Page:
AR-MPR: Accurizing the Upper Receiver – Part I: Prep and Welding

In my last post, outlined some ideas and goals for talking the slop out of the fit between the upper and lower receivers on the AR-MPR rifle. The first step is to remove the gaps between the sides of the upper receiver lugs, and the channels at the front and back of the lower receiver. With approximately .017″ of total slop (front gap + rear gap), that would equate to approximately 8″ of  hypothetical variation in point of impact (if the receiver could twist fully in each direction).                                .

While I contemplated bedding the lugs with the receiver with epoxy, I decided that since the lugs are bearing surfaces when the upper and lower are opened/closed, this could cause wear with a “softer” material like epoxy. I am looking for a more long-term fix.

The experiment:

Based on the goals, and the tools that I have on hand, I decided to remove the hard coating and weld the lug holes shut, leaving excess aluminum “raised up” that could be milled down to the proper dimensions. While not as ideal as hard coating, the aluminum should prove reasonably resistant to wear and tear.

Step 1: Prep the Surfaces

I did two things to remove the hardcoat (anodizing) from the lug surfaces where welding would take place. First, I filed down the sides of the lugs. I was amazed at just how hard the hardcoat treatment is. It felt more difficult than filing mild steel by far! Second, I drilled out the holes to remove the hardcoat from the insides of the holes. Again, I was amazed at how hard the harcoat treatment was to drill – in fact, I had to sharpen the HSS drill bit a couple times to get the job done. Drill Doctor to the rescue!

Rear lug prepped for welding - Image Copyright 2011 Ultimate Reloader

Step 2: Weld the Lugs

I’ll admit- using my Lincoln Powermig 200 for this job was a bit of overkill  – in fact, I would have preferred using a TIG welder (something I’ve yet to try) – but I thought this would be worth a try.

The welder - A customized Lincoln Powermig 200 - Image Copyright 2011 Ultimate Reloader

MIG welding aluminum? Don’t forget your spool gun! I used 100% argon gas and my spoolgun for this welding job. I don’t weld aluminum frequently, so I had to experiment on a test piece, and put on a split tip. Once I got things setup, it was time to go.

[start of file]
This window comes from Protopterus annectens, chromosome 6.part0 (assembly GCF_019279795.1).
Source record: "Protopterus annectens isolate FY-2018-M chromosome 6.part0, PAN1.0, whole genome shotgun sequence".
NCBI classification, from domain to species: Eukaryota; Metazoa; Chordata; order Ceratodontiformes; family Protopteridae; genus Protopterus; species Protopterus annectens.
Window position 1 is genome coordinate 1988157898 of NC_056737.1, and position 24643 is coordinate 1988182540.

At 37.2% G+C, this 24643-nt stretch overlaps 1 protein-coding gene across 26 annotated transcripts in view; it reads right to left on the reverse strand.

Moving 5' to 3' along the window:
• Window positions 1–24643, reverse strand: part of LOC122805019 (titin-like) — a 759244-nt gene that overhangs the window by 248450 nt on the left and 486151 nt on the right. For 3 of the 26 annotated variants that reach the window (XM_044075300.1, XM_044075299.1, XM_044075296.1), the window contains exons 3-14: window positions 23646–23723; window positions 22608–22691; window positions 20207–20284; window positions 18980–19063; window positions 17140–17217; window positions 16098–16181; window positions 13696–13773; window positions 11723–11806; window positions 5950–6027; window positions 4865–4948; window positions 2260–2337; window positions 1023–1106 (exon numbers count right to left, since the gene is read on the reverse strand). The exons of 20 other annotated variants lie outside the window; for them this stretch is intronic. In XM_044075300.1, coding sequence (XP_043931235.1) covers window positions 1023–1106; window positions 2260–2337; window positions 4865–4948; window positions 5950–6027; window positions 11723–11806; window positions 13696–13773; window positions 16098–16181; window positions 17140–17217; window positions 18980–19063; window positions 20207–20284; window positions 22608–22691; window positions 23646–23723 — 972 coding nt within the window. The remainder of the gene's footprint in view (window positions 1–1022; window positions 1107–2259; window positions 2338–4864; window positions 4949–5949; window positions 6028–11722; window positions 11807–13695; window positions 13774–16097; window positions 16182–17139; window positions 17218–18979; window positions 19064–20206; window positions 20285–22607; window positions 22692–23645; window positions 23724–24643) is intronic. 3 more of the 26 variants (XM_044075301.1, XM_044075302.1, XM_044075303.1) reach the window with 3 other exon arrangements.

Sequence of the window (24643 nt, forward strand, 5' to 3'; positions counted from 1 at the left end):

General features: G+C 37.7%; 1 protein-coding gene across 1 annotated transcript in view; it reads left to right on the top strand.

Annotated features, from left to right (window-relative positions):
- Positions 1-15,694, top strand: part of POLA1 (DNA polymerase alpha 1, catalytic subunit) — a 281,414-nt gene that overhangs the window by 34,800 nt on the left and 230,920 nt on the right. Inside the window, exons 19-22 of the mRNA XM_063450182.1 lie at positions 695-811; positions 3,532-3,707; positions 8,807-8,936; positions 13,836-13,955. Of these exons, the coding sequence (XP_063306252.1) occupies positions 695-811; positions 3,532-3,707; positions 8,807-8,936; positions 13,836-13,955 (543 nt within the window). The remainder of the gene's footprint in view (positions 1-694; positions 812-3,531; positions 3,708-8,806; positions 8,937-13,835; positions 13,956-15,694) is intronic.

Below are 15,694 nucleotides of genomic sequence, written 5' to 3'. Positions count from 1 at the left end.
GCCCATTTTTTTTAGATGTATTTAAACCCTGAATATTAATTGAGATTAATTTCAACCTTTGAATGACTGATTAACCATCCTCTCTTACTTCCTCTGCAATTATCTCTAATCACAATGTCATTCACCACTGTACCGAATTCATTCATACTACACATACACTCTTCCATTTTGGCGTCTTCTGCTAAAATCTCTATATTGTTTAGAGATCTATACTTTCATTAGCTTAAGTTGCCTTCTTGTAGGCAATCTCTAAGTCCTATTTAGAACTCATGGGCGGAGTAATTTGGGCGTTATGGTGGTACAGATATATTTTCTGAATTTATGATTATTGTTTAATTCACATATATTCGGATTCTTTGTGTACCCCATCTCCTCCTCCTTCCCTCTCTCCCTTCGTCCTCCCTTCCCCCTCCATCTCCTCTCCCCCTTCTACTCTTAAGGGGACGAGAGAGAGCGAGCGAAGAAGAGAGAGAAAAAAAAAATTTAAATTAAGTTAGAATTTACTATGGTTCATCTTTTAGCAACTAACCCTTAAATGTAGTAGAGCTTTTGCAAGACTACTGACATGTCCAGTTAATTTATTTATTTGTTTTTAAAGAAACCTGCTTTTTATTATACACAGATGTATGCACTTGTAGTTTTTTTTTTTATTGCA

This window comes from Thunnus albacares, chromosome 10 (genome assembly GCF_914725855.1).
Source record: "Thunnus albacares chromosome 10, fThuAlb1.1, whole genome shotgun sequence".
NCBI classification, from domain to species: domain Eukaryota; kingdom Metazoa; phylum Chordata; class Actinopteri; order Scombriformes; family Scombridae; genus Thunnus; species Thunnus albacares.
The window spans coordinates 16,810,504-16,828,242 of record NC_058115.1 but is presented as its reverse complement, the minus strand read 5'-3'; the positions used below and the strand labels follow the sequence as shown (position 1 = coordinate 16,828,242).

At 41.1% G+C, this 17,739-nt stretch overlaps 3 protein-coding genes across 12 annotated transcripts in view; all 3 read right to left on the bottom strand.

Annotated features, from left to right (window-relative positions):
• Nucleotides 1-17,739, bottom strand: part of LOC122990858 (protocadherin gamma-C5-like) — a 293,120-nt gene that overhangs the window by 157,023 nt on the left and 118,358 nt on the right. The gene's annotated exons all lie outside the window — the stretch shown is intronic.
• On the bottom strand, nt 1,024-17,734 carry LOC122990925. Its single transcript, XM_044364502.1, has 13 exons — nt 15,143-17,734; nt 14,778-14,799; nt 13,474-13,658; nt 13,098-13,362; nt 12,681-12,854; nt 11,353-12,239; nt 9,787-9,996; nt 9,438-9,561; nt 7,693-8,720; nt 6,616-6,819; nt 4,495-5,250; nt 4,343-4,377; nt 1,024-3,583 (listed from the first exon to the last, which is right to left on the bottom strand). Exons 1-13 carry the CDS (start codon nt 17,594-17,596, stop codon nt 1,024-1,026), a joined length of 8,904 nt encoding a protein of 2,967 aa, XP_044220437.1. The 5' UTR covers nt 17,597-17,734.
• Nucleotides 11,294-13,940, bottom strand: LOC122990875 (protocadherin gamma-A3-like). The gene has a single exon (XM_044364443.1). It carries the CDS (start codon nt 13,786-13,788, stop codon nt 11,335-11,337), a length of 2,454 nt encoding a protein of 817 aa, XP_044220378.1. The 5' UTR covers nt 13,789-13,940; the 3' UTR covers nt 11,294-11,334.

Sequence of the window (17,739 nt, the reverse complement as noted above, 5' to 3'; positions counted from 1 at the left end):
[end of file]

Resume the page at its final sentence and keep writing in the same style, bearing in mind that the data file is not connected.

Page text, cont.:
Aluminum welding spoolgun - Image Copyright 2011 Ultimate Reloader

Welding aluminum is very exacting- it’s not like welding steel where you have a high degree of flexibility on temperature, and can see the temperature by examining the color of the weld puddle (Red = Cold, Yellow = Hot). With aluminum, you have a response more like microwaving butter. All solid one second, melted through the next second. You really have to watch the shininess of the edges of the puddle, and practice a lot.

Overall, the welding went well using quick “blasts”. As I expected, the corners rounded off a bit due to the high intensity of heat.

Lug after welding – Image Copyright 2011 Ultimate Reloader

The result was not perfect, but given the tools at hand, and the experimental nature of this project, I felt the outcome was acceptable. Next, we’ll cover milling the sides of the lugs, and re-drilling the holes.

7 thoughts on “AR-MPR: Accurizing the Upper Receiver – Part I: Prep and Welding”

  1. What…..why are you doing this? The mating of the lower receiver to the lower receiver is not a critical point in achieving higher down-range precision. All you are doing is compromising the hardness of the upper receiver. You were better off (if still convinced it was anything worth your time) drilling and tapping the shelf area at the rear of the lower receiver and fitting a hardened allen screw like featured on some higher priced lower receivers.

    1. Well, this is an experiment 🙂 I wanted to constrain the mods to the upper receiver if possible- we’ll see if this changes anything at the range!

      1. Well more power to you. I hope it works out. I’ve honestly never seen anyone attempt to do it this way.

  2. Hey, it’s just a toy right? I understand the desire to tweak and modify, what can it hurt? At the worst you will trash an upper receiver, if so it’s a simple swap out to fix. Now, with that being said, I will bet that you will see absolutely zero improvement in accuracy. You will probably experience some degradation in fit-up over time, since you have essentially changed your hard anodized 7075 T-6 forged lugs into 4043 castings. (weld deposits are fundamentally castings) Still, it’s good to just try things, someone has to be the first.

  3. I’ve “bedded” upper receivers to a specific lower using JB Weld. Just the mating surface on the upper is where the JB Weld is applied. The lower receiver is waxed with ordinary paste wax like Johnson’s and allowed to dry.

    The upper’s mating surfaces are degreased with acetone, then a very thin layer of mixed JB Weld is applied using a razor blade. You can always add more, removing squeeze-out can be messy. If you didn’t do so well in art class, you can always apply masking tape to the outside. Let the JB Weld set up for an hour before assembling, this reduces the mess. Put the receivers together and let cure for 8 hours, then disassemble and clean up the internal squeeze out with a sharpened case mouth, the brass is softer than the aluminum but harder than partially cured JB Weld.

    It lasts forever. And it is an issue to remove if you ever switch lowers, a little heat can work wonders. Just not over 300 F, this can draw the temper of the heat treated receiver. Which is an issue with actual welding.

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